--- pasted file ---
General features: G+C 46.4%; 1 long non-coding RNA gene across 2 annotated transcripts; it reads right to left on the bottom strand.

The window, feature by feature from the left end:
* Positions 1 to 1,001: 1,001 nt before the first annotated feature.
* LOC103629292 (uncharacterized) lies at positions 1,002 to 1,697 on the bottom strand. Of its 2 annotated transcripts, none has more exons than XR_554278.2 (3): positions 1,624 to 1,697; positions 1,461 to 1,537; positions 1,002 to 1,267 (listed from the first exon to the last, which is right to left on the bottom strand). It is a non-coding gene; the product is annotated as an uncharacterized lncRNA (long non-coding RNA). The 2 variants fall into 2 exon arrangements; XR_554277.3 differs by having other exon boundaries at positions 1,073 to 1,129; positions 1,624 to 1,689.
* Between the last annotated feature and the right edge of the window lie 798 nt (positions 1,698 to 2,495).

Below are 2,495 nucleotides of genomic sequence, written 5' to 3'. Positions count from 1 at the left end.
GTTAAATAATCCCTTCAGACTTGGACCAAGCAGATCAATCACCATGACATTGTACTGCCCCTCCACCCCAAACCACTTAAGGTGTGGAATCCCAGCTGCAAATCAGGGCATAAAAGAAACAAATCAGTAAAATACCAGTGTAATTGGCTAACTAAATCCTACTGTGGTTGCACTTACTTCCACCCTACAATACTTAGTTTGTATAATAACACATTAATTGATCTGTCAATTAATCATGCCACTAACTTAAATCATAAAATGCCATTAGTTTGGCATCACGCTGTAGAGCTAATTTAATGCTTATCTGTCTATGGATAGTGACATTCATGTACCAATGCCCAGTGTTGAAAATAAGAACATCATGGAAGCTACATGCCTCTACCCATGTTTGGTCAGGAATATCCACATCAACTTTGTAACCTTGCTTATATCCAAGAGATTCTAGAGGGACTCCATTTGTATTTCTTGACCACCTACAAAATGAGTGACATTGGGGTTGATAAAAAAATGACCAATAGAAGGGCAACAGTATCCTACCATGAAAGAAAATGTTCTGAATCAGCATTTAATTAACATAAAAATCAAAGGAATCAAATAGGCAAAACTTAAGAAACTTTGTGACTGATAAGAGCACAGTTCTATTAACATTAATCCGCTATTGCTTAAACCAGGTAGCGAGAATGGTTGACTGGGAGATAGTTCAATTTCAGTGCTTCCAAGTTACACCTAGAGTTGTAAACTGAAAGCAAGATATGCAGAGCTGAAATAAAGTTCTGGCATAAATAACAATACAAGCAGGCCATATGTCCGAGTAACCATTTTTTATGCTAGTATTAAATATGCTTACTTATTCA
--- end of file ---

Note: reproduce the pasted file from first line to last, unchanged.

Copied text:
General features: G+C 46.4%; 1 long non-coding RNA gene across 2 annotated transcripts; it reads right to left on the bottom strand.

The window, feature by feature from the left end:
* Positions 1 to 1,001: 1,001 nt before the first annotated feature.
* LOC103629292 (uncharacterized) lies at positions 1,002 to 1,697 on the bottom strand. Of its 2 annotated transcripts, none has more exons than XR_554278.2 (3): positions 1,624 to 1,697; positions 1,461 to 1,537; positions 1,002 to 1,267 (listed from the first exon to the last, which is right to left on the bottom strand). It is a non-coding gene; the product is annotated as an uncharacterized lncRNA (long non-coding RNA). The 2 variants fall into 2 exon arrangements; XR_554277.3 differs by having other exon boundaries at positions 1,073 to 1,129; positions 1,624 to 1,689.
* Between the last annotated feature and the right edge of the window lie 798 nt (positions 1,698 to 2,495).

Below are 2,495 nucleotides of genomic sequence, written 5' to 3'. Positions count from 1 at the left end.
GTTAAATAATCCCTTCAGACTTGGACCAAGCAGATCAATCACCATGACATTGTACTGCCCCTCCACCCCAAACCACTTAAGGTGTGGAATCCCAGCTGCAAATCAGGGCATAAAAGAAACAAATCAGTAAAATACCAGTGTAATTGGCTAACTAAATCCTACTGTGGTTGCACTTACTTCCACCCTACAATACTTAGTTTGTATAATAACACATTAATTGATCTGTCAATTAATCATGCCACTAACTTAAATCATAAAATGCCATTAGTTTGGCATCACGCTGTAGAGCTAATTTAATGCTTATCTGTCTATGGATAGTGACATTCATGTACCAATGCCCAGTGTTGAAAATAAGAACATCATGGAAGCTACATGCCTCTACCCATGTTTGGTCAGGAATATCCACATCAACTTTGTAACCTTGCTTATATCCAAGAGATTCTAGAGGGACTCCATTTGTATTTCTTGACCACCTACAAAATGAGTGACATTGGGGTTGATAAAAAAATGACCAATAGAAGGGCAACAGTATCCTACCATGAAAGAAAATGTTCTGAATCAGCATTTAATTAACATAAAAATCAAAGGAATCAAATAGGCAAAACTTAAGAAACTTTGTGACTGATAAGAGCACAGTTCTATTAACATTAATCCGCTATTGCTTAAACCAGGTAGCGAGAATGGTTGACTGGGAGATAGTTCAATTTCAGTGCTTCCAAGTTACACCTAGAGTTGTAAACTGAAAGCAAGATATGCAGAGCTGAAATAAAGTTCTGGCATAAATAACAATACAAGCAGGCCATATGTCCGAGTAACCATTTTTTATGCTAGTATTAAATATGCTTACTTATTCA